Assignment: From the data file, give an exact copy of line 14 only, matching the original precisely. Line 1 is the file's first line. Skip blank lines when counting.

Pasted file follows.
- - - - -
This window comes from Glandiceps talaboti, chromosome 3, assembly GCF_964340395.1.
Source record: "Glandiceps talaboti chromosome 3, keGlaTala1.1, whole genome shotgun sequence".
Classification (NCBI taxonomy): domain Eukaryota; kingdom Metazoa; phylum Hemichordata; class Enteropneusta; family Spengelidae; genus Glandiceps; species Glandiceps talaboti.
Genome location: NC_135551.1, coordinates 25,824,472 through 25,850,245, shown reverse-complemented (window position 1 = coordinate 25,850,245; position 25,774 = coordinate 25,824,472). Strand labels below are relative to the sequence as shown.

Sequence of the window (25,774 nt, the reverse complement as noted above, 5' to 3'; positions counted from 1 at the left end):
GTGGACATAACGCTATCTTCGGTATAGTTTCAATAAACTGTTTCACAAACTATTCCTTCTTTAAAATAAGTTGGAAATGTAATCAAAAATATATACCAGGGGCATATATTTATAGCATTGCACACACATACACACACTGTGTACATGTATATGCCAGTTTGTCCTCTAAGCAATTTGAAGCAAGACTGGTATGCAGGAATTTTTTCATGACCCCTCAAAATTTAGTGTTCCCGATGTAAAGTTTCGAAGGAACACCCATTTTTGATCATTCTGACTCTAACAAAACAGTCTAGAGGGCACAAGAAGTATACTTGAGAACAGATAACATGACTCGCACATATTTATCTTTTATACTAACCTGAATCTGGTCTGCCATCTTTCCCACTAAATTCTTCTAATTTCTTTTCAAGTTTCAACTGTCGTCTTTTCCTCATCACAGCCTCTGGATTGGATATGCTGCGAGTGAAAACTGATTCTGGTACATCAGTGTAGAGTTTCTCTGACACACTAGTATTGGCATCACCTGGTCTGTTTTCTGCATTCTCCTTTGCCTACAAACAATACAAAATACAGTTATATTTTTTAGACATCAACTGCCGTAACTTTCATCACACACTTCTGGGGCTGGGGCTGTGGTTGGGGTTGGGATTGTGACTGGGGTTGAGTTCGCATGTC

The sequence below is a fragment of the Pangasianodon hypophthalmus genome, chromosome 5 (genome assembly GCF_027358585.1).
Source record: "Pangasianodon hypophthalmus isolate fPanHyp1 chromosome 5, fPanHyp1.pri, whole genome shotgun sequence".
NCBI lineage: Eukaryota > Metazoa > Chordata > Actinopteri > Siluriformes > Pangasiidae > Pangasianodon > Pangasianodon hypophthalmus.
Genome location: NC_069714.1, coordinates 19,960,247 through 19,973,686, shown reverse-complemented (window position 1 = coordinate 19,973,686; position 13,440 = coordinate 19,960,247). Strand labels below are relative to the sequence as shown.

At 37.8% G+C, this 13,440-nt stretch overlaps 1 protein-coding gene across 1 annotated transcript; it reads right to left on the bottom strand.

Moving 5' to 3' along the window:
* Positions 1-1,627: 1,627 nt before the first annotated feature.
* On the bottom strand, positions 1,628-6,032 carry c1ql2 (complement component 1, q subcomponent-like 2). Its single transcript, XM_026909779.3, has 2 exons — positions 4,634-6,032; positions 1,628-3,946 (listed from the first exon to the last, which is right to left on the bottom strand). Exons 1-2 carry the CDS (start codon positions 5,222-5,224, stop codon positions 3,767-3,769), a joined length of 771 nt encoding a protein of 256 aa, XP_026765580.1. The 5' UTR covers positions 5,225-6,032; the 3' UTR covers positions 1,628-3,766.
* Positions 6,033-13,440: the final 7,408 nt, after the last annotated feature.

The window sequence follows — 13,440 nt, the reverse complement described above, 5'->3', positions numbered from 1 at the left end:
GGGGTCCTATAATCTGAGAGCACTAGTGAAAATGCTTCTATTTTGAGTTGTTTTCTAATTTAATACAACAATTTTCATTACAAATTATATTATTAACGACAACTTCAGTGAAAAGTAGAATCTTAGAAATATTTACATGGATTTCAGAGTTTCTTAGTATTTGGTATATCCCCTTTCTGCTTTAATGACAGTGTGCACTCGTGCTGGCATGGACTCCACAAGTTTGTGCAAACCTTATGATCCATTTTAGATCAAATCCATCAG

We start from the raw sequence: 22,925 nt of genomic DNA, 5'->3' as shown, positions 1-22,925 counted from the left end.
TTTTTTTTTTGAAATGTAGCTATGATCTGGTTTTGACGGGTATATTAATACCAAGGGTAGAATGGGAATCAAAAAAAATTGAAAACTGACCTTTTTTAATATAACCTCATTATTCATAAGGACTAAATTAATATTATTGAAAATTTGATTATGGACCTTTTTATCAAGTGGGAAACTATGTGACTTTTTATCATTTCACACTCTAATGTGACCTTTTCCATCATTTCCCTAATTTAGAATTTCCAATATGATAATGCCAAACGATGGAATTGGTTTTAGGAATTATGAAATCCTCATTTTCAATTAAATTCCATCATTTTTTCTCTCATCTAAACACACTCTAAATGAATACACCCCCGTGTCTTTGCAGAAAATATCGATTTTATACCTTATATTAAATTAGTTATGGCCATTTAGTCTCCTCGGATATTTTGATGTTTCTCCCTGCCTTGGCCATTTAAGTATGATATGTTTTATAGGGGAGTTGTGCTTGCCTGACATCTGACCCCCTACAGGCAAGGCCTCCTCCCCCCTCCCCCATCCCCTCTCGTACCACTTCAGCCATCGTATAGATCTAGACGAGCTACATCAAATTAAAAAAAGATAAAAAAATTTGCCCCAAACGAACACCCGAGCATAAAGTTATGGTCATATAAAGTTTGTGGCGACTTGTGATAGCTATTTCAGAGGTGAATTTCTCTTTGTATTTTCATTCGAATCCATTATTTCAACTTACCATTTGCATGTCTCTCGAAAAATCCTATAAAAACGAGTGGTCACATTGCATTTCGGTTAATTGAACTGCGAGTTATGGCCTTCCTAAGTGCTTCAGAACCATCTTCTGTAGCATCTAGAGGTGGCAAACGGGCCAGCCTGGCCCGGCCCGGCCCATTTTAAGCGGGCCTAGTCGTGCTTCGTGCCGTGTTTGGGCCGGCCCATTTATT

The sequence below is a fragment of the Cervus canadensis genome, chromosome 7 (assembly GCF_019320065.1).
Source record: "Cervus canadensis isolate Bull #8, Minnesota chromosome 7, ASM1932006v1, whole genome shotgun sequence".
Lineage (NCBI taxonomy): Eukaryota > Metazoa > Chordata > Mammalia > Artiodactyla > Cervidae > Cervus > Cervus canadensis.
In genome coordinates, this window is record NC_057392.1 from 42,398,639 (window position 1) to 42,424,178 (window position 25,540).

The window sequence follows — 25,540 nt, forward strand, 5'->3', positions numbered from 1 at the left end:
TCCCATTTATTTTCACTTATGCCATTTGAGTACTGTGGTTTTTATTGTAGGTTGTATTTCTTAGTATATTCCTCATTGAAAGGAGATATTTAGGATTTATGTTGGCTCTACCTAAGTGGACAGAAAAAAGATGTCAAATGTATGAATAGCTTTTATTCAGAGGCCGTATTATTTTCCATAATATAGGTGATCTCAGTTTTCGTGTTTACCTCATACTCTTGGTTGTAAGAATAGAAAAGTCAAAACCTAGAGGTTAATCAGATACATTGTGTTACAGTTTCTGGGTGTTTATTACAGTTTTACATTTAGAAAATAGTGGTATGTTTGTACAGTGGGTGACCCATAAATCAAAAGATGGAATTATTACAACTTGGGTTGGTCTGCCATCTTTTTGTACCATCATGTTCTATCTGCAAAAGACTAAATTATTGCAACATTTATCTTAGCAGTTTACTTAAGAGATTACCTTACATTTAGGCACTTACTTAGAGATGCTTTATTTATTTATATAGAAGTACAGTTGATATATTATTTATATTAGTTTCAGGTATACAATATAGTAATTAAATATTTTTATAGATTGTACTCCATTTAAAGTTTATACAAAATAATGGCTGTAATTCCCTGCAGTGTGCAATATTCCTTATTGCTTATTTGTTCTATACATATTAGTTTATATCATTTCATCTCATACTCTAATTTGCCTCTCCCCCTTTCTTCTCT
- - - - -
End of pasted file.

* On the bottom strand, positions 1,628-6,032 carry c1ql2 (complement component 1, q subcomponent-like 2). Its single transcript, XM_026909779.3, has 2 exons — positions 4,634-6,032; positions 1,628-3,946 (listed from the first exon to the last, which is right to left on the bottom strand). Exons 1-2 carry the CDS (start codon positions 5,222-5,224, stop codon positions 3,767-3,769), a joined length of 771 nt encoding a protein of 256 aa, XP_026765580.1. The 5' UTR covers positions 5,225-6,032; the 3' UTR covers positions 1,628-3,766.